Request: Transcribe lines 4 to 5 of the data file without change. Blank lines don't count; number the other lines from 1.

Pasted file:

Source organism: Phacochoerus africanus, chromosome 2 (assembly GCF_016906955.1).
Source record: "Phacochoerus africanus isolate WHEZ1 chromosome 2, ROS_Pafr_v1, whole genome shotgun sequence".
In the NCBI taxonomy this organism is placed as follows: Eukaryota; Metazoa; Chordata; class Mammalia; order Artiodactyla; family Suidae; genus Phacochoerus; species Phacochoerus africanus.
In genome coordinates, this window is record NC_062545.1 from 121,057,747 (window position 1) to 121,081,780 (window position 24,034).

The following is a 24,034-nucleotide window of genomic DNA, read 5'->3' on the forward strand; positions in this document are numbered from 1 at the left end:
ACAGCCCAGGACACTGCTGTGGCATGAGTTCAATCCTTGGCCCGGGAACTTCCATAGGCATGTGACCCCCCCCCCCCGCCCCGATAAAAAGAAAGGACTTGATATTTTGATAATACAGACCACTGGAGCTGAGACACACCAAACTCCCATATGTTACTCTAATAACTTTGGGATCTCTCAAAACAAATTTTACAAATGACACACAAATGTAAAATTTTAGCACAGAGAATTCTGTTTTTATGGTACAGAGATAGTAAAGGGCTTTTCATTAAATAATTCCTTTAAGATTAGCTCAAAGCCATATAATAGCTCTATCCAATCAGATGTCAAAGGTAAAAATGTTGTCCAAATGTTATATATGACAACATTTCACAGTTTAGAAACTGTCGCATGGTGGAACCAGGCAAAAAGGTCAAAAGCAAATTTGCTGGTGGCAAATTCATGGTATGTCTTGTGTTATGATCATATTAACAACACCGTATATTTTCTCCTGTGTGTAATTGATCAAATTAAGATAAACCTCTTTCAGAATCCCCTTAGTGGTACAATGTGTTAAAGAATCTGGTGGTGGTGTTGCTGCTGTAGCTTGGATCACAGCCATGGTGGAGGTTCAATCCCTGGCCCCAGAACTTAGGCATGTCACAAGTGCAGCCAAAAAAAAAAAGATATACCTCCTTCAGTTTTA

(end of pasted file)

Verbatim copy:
In genome coordinates, this window is record NC_062545.1 from 121,057,747 (window position 1) to 121,081,780 (window position 24,034).

The following is a 24,034-nucleotide window of genomic DNA, read 5'->3' on the forward strand; positions in this document are numbered from 1 at the left end: